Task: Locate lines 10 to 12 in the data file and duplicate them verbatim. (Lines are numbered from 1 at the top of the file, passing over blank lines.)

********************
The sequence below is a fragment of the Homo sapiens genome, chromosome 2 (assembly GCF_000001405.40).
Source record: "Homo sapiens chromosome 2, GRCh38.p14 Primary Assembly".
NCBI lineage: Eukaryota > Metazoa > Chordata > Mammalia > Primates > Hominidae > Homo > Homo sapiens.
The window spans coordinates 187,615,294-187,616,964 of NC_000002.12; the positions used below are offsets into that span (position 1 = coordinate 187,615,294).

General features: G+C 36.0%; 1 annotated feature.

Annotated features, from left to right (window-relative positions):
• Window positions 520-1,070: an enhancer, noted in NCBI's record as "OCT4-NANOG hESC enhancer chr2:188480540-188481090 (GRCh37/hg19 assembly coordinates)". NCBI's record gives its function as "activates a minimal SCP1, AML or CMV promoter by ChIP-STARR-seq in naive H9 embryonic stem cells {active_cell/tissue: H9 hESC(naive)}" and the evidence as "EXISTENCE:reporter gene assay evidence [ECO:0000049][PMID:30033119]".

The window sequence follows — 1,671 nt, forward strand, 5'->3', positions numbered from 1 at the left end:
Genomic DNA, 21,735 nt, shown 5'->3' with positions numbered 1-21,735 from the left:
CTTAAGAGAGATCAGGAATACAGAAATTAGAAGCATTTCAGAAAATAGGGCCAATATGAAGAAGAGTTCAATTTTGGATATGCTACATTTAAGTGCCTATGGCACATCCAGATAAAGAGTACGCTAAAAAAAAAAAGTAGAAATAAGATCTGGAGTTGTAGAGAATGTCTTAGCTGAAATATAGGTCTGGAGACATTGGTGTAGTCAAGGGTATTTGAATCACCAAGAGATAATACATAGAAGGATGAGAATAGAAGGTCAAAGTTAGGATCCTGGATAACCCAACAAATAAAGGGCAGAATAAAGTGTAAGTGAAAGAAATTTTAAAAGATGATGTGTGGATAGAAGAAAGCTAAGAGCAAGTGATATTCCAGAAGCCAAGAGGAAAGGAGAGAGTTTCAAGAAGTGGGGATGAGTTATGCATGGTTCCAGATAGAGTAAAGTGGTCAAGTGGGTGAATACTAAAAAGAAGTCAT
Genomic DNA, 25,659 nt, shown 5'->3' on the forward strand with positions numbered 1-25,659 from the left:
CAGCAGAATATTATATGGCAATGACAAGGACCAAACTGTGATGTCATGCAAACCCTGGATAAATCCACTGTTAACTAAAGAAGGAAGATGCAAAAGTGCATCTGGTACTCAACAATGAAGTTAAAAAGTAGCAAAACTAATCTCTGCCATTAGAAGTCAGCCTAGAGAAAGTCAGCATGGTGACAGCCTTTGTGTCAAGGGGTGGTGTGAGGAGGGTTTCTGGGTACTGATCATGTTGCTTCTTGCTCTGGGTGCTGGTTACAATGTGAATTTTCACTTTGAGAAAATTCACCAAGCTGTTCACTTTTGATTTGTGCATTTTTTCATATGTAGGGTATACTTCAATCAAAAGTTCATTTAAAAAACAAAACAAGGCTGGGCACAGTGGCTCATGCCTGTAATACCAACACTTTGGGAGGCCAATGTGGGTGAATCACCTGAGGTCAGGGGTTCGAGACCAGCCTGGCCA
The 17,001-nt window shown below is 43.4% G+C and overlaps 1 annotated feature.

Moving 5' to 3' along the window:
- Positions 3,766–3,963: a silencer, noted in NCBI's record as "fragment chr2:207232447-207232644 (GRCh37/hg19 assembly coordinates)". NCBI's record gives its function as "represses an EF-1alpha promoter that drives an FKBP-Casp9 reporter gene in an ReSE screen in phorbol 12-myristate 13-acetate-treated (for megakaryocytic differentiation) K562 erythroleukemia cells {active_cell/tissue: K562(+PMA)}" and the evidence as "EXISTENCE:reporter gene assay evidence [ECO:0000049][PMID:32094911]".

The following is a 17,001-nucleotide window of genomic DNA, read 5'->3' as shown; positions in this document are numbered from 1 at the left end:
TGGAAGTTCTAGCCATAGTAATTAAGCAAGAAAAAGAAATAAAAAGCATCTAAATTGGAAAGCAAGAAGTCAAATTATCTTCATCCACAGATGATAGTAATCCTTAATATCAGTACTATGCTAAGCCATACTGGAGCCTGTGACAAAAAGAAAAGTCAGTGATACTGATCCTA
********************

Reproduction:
CTTAAGAGAGATCAGGAATACAGAAATTAGAAGCATTTCAGAAAATAGGGCCAATATGAAGAAGAGTTCAATTTTGGATATGCTACATTTAAGTGCCTATGGCACATCCAGATAAAGAGTACGCTAAAAAAAAAAAGTAGAAATAAGATCTGGAGTTGTAGAGAATGTCTTAGCTGAAATATAGGTCTGGAGACATTGGTGTAGTCAAGGGTATTTGAATCACCAAGAGATAATACATAGAAGGATGAGAATAGAAGGTCAAAGTTAGGATCCTGGATAACCCAACAAATAAAGGGCAGAATAAAGTGTAAGTGAAAGAAATTTTAAAAGATGATGTGTGGATAGAAGAAAGCTAAGAGCAAGTGATATTCCAGAAGCCAAGAGGAAAGGAGAGAGTTTCAAGAAGTGGGGATGAGTTATGCATGGTTCCAGATAGAGTAAAGTGGTCAAGTGGGTGAATACTAAAAAGAAGTCAT
Genomic DNA, 25,659 nt, shown 5'->3' on the forward strand with positions numbered 1-25,659 from the left:
CAGCAGAATATTATATGGCAATGACAAGGACCAAACTGTGATGTCATGCAAACCCTGGATAAATCCACTGTTAACTAAAGAAGGAAGATGCAAAAGTGCATCTGGTACTCAACAATGAAGTTAAAAAGTAGCAAAACTAATCTCTGCCATTAGAAGTCAGCCTAGAGAAAGTCAGCATGGTGACAGCCTTTGTGTCAAGGGGTGGTGTGAGGAGGGTTTCTGGGTACTGATCATGTTGCTTCTTGCTCTGGGTGCTGGTTACAATGTGAATTTTCACTTTGAGAAAATTCACCAAGCTGTTCACTTTTGATTTGTGCATTTTTTCATATGTAGGGTATACTTCAATCAAAAGTTCATTTAAAAAACAAAACAAGGCTGGGCACAGTGGCTCATGCCTGTAATACCAACACTTTGGGAGGCCAATGTGGGTGAATCACCTGAGGTCAGGGGTTCGAGACCAGCCTGGCCA